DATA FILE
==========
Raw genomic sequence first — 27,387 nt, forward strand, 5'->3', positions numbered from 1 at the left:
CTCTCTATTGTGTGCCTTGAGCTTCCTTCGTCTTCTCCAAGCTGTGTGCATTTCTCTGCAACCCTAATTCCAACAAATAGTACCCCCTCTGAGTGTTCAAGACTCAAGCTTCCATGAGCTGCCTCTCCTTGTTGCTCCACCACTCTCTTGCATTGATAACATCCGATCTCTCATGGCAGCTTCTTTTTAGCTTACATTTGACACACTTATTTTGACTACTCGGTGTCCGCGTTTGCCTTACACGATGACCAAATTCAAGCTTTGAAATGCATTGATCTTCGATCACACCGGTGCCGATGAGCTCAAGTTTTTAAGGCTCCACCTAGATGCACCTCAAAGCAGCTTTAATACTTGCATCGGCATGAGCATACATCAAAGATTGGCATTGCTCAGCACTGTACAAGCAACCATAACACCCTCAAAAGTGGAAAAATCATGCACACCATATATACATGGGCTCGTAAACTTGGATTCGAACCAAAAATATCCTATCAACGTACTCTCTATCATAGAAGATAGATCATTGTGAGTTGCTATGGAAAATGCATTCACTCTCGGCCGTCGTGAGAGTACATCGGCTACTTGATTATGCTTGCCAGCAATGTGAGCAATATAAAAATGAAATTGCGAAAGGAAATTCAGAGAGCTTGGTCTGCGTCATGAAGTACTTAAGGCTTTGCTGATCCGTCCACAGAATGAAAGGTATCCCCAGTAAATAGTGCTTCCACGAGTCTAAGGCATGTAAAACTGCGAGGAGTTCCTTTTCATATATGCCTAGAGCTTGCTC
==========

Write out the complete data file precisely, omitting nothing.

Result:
Raw genomic sequence first — 27,387 nt, forward strand, 5'->3', positions numbered from 1 at the left:
CTCTCTATTGTGTGCCTTGAGCTTCCTTCGTCTTCTCCAAGCTGTGTGCATTTCTCTGCAACCCTAATTCCAACAAATAGTACCCCCTCTGAGTGTTCAAGACTCAAGCTTCCATGAGCTGCCTCTCCTTGTTGCTCCACCACTCTCTTGCATTGATAACATCCGATCTCTCATGGCAGCTTCTTTTTAGCTTACATTTGACACACTTATTTTGACTACTCGGTGTCCGCGTTTGCCTTACACGATGACCAAATTCAAGCTTTGAAATGCATTGATCTTCGATCACACCGGTGCCGATGAGCTCAAGTTTTTAAGGCTCCACCTAGATGCACCTCAAAGCAGCTTTAATACTTGCATCGGCATGAGCATACATCAAAGATTGGCATTGCTCAGCACTGTACAAGCAACCATAACACCCTCAAAAGTGGAAAAATCATGCACACCATATATACATGGGCTCGTAAACTTGGATTCGAACCAAAAATATCCTATCAACGTACTCTCTATCATAGAAGATAGATCATTGTGAGTTGCTATGGAAAATGCATTCACTCTCGGCCGTCGTGAGAGTACATCGGCTACTTGATTATGCTTGCCAGCAATGTGAGCAATATAAAAATGAAATTGCGAAAGGAAATTCAGAGAGCTTGGTCTGCGTCATGAAGTACTTAAGGCTTTGCTGATCCGTCCACAGAATGAAAGGTATCCCCAGTAAATAGTGCTTCCACGAGTCTAAGGCATGTAAAACTGCGAGGAGTTCCTTTTCATATATGCCTAGAGCTTGCTC